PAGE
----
Today’s message is especially dedicated to the great Nick Deeb, in the US Army.

This weekend was Reunions weekend at Princeton University. This event is not your typical college reunion. Instead of every 5, 10, 25 years, Princetonians have one every year. This year marked the 150th anniversary of the first class-based reunion in Princeton’s history from 1859 (Class of 1856).

Many people think of “reunions” as one big party. With 15 huge tents spread out all over campus, each representing five graduating classes. Every tent has their own band. It was definitely the biggest party I’ve ever attended, with about 20,000 alum and over 20,000 guests and hundreds of local high schoolers that sneak in (a wristband is needed for admittance).

But it’s not just a weekend of partying – there are actually events all weekend, such as, An Afternoon of Magic, the Princeton Entrepreneurs’ Network Conference, sporting events, The Complete Works of William Shakespeare, tours and workshops. Some of the graduates in attendance were Pete Carry ’64, Retired Executive Editor, Sports Illustrated, Mark Shapiro ’89, General Manager, Cleveland Indians, and Chris Buja ’84, of Google, Inc. I spoke with a wonderful young man from the class of 1959. After leaving Princeton, he worked in the field of law and he comes back every five years. This year was his 10th time back. “My favorite part is the P-rade. It starts with the oldest living alum and ends with the youngest.”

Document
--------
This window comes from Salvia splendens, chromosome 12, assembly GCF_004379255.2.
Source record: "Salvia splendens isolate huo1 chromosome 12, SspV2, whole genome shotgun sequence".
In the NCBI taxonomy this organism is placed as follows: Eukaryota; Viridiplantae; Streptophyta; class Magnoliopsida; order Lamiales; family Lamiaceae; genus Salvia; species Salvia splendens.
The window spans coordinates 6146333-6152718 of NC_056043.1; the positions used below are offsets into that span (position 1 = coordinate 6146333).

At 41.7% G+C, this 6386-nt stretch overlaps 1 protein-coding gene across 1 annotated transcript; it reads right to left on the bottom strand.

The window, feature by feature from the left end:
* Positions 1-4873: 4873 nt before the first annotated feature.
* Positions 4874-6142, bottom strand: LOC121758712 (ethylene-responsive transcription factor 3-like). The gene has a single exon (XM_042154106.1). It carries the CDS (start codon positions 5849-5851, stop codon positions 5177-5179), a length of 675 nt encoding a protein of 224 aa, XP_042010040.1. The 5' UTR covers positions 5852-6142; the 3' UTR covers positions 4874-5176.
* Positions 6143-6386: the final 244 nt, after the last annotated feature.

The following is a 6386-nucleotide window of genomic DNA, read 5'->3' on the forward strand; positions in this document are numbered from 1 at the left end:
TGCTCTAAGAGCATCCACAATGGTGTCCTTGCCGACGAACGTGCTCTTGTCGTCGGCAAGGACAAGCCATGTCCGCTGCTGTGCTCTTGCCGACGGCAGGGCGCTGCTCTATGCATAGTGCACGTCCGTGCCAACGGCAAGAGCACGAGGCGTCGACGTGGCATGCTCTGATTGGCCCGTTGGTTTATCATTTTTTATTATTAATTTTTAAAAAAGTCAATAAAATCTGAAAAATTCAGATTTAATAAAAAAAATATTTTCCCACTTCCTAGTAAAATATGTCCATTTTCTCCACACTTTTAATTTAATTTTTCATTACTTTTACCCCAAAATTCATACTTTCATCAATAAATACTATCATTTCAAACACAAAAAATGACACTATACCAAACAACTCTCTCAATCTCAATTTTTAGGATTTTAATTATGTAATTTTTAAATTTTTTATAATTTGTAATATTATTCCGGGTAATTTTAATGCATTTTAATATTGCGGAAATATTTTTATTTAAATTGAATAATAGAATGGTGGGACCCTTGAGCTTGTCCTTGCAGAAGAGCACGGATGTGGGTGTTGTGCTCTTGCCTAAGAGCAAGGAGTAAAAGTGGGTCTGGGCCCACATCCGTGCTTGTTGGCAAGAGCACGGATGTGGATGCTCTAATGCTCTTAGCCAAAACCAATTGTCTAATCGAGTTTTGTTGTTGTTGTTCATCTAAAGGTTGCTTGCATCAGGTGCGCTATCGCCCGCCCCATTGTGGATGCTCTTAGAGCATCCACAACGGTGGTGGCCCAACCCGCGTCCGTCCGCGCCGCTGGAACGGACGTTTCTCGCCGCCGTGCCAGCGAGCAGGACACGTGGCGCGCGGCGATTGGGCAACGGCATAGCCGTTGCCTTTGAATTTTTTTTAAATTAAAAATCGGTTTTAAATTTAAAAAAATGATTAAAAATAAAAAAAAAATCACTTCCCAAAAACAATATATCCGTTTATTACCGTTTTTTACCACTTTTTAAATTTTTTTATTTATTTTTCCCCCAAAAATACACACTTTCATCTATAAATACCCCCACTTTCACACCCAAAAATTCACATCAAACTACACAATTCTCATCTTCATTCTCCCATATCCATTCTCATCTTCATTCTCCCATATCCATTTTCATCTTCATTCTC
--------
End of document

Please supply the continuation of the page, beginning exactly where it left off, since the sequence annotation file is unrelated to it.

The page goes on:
“Watching the oldest alum bravely leading the charge with the silver cane (usually in a golf cart) with tens of thousands of people cheering him on is easily the most incredible moment in all of Reunions. It reminds everyone there how important it is to take moments to celebrate life, which, when it really comes down to it, is what Princeton Reunions is all about. ” (From

“Taking moments to celebrate life.”

I like that.

We live in such a microwave society that we are constantly looking to what we’re doing next. Speeding up so we can get to the next red light. Looking towards the weekend, the end of the school year, or our next vacation. We want everything, including success, at light speed.

It is very important to set goals, and work towards them, but you need to enjoy the journey. Take moments every day to celebrate life. That’s meditation. Take moments to enjoy playing your sport or the education you are getting. Celebrate the relationships in your life.

Every morning I wake up, meditate, and workout. I always start with jumping rope outside and while I’m doing that, I focus on everything around me. Everything in my life, big and small. I appreciate it all. It sets the tone for my day.

Remember, people don’t sing to get to the end of the song. They sing because they enjoy the process of singing.

Don’t play a tennis match to get the trophy or a ranking. Play for the enjoyment of it. The enjoyment of pushing yourself. The enjoyment of getting fit. The enjoyment of constant improvement.

That’s life. Celebrate it.

“We have only ONE chance on this earth at that fantastic adventure called life.”

Thanks for reading.

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